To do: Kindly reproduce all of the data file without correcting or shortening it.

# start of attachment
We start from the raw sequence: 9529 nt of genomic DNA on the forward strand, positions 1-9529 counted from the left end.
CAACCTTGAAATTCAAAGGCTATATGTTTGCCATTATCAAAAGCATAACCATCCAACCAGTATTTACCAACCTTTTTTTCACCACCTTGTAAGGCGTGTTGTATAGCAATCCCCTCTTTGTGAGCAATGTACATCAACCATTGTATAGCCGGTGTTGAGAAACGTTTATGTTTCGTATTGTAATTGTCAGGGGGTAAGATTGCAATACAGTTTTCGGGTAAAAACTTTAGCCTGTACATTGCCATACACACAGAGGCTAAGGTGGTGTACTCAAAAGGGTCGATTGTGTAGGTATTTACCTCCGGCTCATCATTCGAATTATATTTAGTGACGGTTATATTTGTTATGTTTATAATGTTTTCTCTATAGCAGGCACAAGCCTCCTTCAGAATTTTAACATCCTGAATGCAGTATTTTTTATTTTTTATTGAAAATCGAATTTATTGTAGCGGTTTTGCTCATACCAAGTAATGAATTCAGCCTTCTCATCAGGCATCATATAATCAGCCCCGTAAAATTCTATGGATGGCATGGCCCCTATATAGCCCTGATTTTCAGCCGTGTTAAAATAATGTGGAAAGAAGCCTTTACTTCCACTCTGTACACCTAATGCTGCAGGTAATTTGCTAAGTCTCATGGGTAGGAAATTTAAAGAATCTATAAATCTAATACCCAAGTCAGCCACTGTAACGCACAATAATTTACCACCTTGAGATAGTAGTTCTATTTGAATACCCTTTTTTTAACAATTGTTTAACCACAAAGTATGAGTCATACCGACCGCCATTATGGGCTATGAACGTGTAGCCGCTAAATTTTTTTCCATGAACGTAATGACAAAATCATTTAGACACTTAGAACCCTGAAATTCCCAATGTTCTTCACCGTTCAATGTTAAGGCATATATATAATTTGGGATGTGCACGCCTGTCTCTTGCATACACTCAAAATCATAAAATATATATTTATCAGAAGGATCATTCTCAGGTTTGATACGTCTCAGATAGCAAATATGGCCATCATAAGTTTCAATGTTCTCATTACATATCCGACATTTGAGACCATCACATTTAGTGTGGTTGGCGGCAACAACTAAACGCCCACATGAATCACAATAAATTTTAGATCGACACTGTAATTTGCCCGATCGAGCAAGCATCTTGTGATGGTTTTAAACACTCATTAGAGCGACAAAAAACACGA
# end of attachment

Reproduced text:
We start from the raw sequence: 9529 nt of genomic DNA on the forward strand, positions 1-9529 counted from the left end.
CAACCTTGAAATTCAAAGGCTATATGTTTGCCATTATCAAAAGCATAACCATCCAACCAGTATTTACCAACCTTTTTTTCACCACCTTGTAAGGCGTGTTGTATAGCAATCCCCTCTTTGTGAGCAATGTACATCAACCATTGTATAGCCGGTGTTGAGAAACGTTTATGTTTCGTATTGTAATTGTCAGGGGGTAAGATTGCAATACAGTTTTCGGGTAAAAACTTTAGCCTGTACATTGCCATACACACAGAGGCTAAGGTGGTGTACTCAAAAGGGTCGATTGTGTAGGTATTTACCTCCGGCTCATCATTCGAATTATATTTAGTGACGGTTATATTTGTTATGTTTATAATGTTTTCTCTATAGCAGGCACAAGCCTCCTTCAGAATTTTAACATCCTGAATGCAGTATTTTTTATTTTTTATTGAAAATCGAATTTATTGTAGCGGTTTTGCTCATACCAAGTAATGAATTCAGCCTTCTCATCAGGCATCATATAATCAGCCCCGTAAAATTCTATGGATGGCATGGCCCCTATATAGCCCTGATTTTCAGCCGTGTTAAAATAATGTGGAAAGAAGCCTTTACTTCCACTCTGTACACCTAATGCTGCAGGTAATTTGCTAAGTCTCATGGGTAGGAAATTTAAAGAATCTATAAATCTAATACCCAAGTCAGCCACTGTAACGCACAATAATTTACCACCTTGAGATAGTAGTTCTATTTGAATACCCTTTTTTTAACAATTGTTTAACCACAAAGTATGAGTCATACCGACCGCCATTATGGGCTATGAACGTGTAGCCGCTAAATTTTTTTCCATGAACGTAATGACAAAATCATTTAGACACTTAGAACCCTGAAATTCCCAATGTTCTTCACCGTTCAATGTTAAGGCATATATATAATTTGGGATGTGCACGCCTGTCTCTTGCATACACTCAAAATCATAAAATATATATTTATCAGAAGGATCATTCTCAGGTTTGATACGTCTCAGATAGCAAATATGGCCATCATAAGTTTCAATGTTCTCATTACATATCCGACATTTGAGACCATCACATTTAGTGTGGTTGGCGGCAACAACTAAACGCCCACATGAATCACAATAAATTTTAGATCGACACTGTAATTTGCCCGATCGAGCAAGCATCTTGTGATGGTTTTAAACACTCATTAGAGCGACAAAAAACACGA